Sweetwater asserts Education Code § 17406 exempts it from competitively bidding the sublease construction agreement forMontgomeryMiddle School.  Sweetwater’s assertion is legally incorrect because Education Code § 17406 only applies to the lease of the site from the district to the contractor (competitive bidding not required because contractor pays district). Education Code § 17417 applies to the sublease of the site from the contractor back to the district (competitive bidding required because district pays contractor).  Sweetwater did not solicit proper competitive bids on its sublease agreement from all interested contractors and award the contract, if at all, only to the lowest responsive and responsible bidder as required by Education Code § 17417.  For this reason Sweetwater’s award of the sublease agreement is illegal.  Here is the exact language of Education Code § 17406 and Education Code § 17417:

Education Code § 17406

(a) Notwithstanding Section 17417, the governing board of a school district, without advertising for bids, may let, for a minimum rental of one dollar ($1) a year, to any person, firm, or corporation any real property that belongs to the district if the instrument by which such property is let requires the lessee therein to construct on the demised premises, or provide for the construction thereon of, a building or buildings for the use of the school district during the term thereof, and provides that title to that building shall vest in the school district at the expiration of that term. The instrument may provide for the means or methods by which that title shall vest in the school district prior to the expiration of that term, and shall contain such other terms and conditions as the governing board may deem to be in the best interest of the school district.

(b) Any rental of property that complies with subdivision (a) shall be deemed to have thereby required the payment of adequate consideration for purposes of Section 6 of Article XVI of the California Constitution.

Education Code § 17417

After the governing board of a school district has complied with Section 17402, it shall, in a regular open meeting, adopt a resolution declaring its intention to enter into a lease or agreement pursuant to this article. The resolution shall describe, in any manner to identify it, the available site upon which the building to be used by the district shall be constructed, shall generally describe the building to be constructed and state that the building shall be constructed pursuant to the plans and specifications adopted by the governing board therefor, shall, if that is the case, state the minimum yearly rental at which the governing board will lease real property belonging to the district upon which the building is to be constructed, and shall state the maximum number of years for which the school district will lease the building or site and building, as the case may be, and shall state that the proposals submitted therefor shall designate the amount of rental, which shall be annual, semiannual, or monthly, to be paid by the school district for the use of the building, or building and site, as the case may be. The resolution shall fix a time, not less than three weeks thereafter for a public meeting of the governing board to be held at its regular place of meeting, at which sealed proposals to enter a lease or agreement with the school district will be received from any person, firm, or corporation, and considered by the governing board. Notice thereof shall be given in the manner provided in Section 17469.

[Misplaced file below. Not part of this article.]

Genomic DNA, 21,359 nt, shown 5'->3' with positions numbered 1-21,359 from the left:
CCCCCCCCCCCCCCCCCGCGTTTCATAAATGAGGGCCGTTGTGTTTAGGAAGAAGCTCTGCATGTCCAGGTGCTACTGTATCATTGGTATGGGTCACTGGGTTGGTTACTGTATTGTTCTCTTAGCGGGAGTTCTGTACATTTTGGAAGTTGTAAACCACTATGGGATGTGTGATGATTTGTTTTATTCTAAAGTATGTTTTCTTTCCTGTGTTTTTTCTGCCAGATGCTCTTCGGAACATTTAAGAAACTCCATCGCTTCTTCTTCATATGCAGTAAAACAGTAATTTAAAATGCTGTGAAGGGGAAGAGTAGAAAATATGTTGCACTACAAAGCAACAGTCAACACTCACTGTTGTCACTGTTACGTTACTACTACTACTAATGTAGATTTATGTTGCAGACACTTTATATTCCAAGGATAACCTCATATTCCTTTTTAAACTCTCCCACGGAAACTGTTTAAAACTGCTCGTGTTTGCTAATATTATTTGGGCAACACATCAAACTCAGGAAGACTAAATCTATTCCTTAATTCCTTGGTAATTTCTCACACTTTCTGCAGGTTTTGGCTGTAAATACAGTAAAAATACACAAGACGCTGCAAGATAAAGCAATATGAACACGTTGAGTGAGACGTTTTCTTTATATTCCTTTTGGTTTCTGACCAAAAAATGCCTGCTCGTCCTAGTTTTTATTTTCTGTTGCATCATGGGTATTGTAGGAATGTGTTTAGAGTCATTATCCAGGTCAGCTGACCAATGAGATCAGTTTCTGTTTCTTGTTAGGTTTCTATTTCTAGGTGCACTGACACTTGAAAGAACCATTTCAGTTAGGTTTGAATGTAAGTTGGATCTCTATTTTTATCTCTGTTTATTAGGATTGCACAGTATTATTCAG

At the time and place fixed in the resolution for the meeting of the governing body, all sealed proposals which have been received shall, in public session, be opened, examined, and declared by the board. Of the proposals submitted which conform to all terms and conditions specified in the resolution of intention to enter a lease or agreement and which are made by responsible bidders, the proposal which calls for the lowest rental shall be finally accepted, or the board shall reject all bids. The board is not required to accept a proposal, or else reject all bids, on the same day as that in which the proposals are opened.